Dr. Michael Busler: Business Roundtable Falsely Claims Shareholder Value is Not the Goal

By Dr. Michael Busler

Recently the Business Roundtable, which is an organization meant “to help build a strong and sustainable economic future in the United States,” changed their mission. Historically shareholder value was the only goal. Now they say that’s not the case. They are wrong.

Last Monday almost 200 CEO’s from the largest US corporations attempted to re-define the role of business in society. They wanted to address the public’s apparent skeptical perception of business. The new statement reflects the welfare of more than just the shareholders who own the corporation.

Historically and in virtually every discussion about the goal of business, maximization of profit in the short term and maximization of shareholder wealth in the long term were essentially the only forces driving business decisions. The new statement redefines the purpose of a corporation. Now CEO’s should “commit to lead their companies for the benefit of all stakeholders – customers, employees, suppliers, communities and shareholders.”

It is interesting to note that shareholders are listed last.

This statement is terribly misguided. The sole purpose of any business should be profit and wealth maximization. In other words shareholders welfare should be the only concern of the management of a business. When that happens, all stakeholders benefit.

Decisions considering customers, employees, suppliers and communities should only be made if those decisions will ultimately benefit the owners of the corporation who have invested their capital in that corporation. The owners invested capital to earn the best possible return.

Adding the social goals will reduce the profit. That is a bad thing, simply because it not only spends shareholders money on things the shareholders may not want and because it will distort markets. The marketplace makes decision regarding what products to produce, what price to set for the products, what quantity should be made and if any changes are needed, based almost entirely on the size of the profit.

Actually the Business Roundtable recognizes this. Jamie Dimon, Chairman and CEO of JPMorgan Chase & Co. and Chairman of Business Roundtable said. “Major employers are investing in their workers and communities because they know it is the only way to be successful over the long term.

In other words, corporations invest in their employees and communities because those investments will add to their success in the long term, meaning their profitability in the long term.

Dimon also said, “These modernized principles reflect the business community’s unwavering commitment to continue to push for an economy that serves all Americans.” Business is not necessarily concerned with serving all Americans. Each business should only be concerned with serving their customers and providing wealth to the owners. Let government policy serve all Americans.

The way business maximizes profit is to give consumers exactly what they want at exactly the price they are willing to pay. If consumers will only buy products from companies known to treat their employees well, the corporations will treat they employees the way the customers expect.

If consumers will only buy from companies that consider communities and suppliers welfare, then that consideration will lead to the largest profit. Corporations will take actions that consumers demand.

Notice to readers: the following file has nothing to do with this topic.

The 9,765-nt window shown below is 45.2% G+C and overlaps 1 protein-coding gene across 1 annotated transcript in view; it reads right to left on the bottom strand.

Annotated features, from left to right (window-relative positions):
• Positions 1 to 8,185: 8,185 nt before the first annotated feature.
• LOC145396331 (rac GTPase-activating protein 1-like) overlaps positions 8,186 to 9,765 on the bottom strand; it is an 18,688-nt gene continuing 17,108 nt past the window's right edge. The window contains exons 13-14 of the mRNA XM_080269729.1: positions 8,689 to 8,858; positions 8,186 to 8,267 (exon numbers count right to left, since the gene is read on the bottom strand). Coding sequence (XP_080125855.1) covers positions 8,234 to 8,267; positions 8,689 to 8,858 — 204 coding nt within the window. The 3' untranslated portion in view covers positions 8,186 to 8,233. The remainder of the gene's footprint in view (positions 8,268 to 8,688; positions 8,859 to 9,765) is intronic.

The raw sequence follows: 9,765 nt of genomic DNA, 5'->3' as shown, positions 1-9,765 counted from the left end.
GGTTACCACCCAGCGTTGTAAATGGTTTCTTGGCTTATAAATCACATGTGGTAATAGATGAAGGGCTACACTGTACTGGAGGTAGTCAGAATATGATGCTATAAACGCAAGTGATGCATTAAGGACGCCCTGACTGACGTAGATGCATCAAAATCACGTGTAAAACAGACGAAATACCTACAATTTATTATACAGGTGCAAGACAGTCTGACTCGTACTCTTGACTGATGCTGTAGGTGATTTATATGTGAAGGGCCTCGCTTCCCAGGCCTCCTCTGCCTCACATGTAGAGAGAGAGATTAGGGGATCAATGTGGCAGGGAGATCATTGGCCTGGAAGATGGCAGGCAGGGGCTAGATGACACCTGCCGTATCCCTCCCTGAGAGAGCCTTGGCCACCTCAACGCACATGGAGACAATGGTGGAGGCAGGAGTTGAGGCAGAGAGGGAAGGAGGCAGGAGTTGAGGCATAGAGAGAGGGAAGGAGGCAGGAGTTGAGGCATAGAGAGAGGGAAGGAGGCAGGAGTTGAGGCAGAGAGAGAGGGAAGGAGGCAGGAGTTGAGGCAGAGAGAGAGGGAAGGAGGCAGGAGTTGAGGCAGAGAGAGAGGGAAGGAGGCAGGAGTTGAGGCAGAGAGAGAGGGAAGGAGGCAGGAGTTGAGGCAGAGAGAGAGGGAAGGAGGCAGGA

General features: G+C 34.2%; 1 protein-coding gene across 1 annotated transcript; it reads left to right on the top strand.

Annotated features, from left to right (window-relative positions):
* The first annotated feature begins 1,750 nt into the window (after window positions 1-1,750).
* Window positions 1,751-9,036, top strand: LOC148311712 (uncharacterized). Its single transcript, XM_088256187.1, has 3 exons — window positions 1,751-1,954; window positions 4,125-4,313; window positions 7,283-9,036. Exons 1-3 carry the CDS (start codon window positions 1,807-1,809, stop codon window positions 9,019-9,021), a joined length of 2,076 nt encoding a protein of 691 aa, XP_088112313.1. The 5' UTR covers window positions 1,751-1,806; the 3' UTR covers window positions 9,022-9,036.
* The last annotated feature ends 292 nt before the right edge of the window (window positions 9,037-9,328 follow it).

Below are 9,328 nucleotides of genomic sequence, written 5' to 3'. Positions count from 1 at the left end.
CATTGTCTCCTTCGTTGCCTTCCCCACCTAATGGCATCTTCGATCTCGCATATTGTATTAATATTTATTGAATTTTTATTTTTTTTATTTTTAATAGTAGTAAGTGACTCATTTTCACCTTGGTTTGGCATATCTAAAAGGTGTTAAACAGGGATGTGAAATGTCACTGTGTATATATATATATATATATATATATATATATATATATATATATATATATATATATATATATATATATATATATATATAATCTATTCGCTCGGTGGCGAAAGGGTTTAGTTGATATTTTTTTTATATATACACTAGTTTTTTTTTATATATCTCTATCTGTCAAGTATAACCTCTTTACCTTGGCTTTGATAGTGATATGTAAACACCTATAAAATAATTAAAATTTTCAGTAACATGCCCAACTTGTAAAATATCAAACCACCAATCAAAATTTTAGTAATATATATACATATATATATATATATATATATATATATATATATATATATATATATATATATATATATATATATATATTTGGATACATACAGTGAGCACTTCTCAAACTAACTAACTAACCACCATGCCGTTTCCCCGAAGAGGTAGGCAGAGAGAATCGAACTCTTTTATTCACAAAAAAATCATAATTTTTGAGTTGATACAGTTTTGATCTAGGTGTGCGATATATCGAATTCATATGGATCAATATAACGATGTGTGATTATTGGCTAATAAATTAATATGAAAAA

The reality is that the majority of consumers rarely consider a corporation’s profile when purchasing a product, although there are some consumers who do consider social issues. Most consumers buy most of the products because they believe the product gives them the most benefit for the amount of money spent.

If investing a dollar in an employee results in the worker producing more than a dollar’s worth of profit, then the investment is made, although sometimes the investment is made just to maintain profitability. This applies to training workers to use new, more efficient equipment.

The corporation invests in the community when that investment will pay off for the corporation. For instance, a business sponsors an event mostly because they are hoping the publicity yields new business for them. If that’s not the case, they shouldn’t invest.

There are some investors who are willing to accept lower returns if they are concerned about social issues. But even in that instance, the investors still want maximum value but they consider a social goal to have value.

An example might be a person invests is a company that makes wind mills. The investment may not return large monetary returns but the investor sees value in the product. The combination of dollar returns and perceived social benefit, still maximizes that shareholders value. In 1970, Milton Friedman wrote that “The social responsibility of business is to increase its profits.” This article clearly explains why, in his opinion, business should only be concerned solely with profit. Friedman was right then, and he is still right today.

For the last decade, social policy has crept into the business world. We have politicians who can determine social policy. Let business just satisfy the needs of consumers. Where the consumers’ needs are the greatest, the profits will be the greatest. That should be the only concern of business.

Concentrating on profit will build a strong and sustainable future for the US economy.

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Dr. Michael Busler

Michael Busler, Ph.D. is a public policy analyst and a Professor of Finance at Stockton University where he teaches undergraduate and graduate courses in Finance and Economics.

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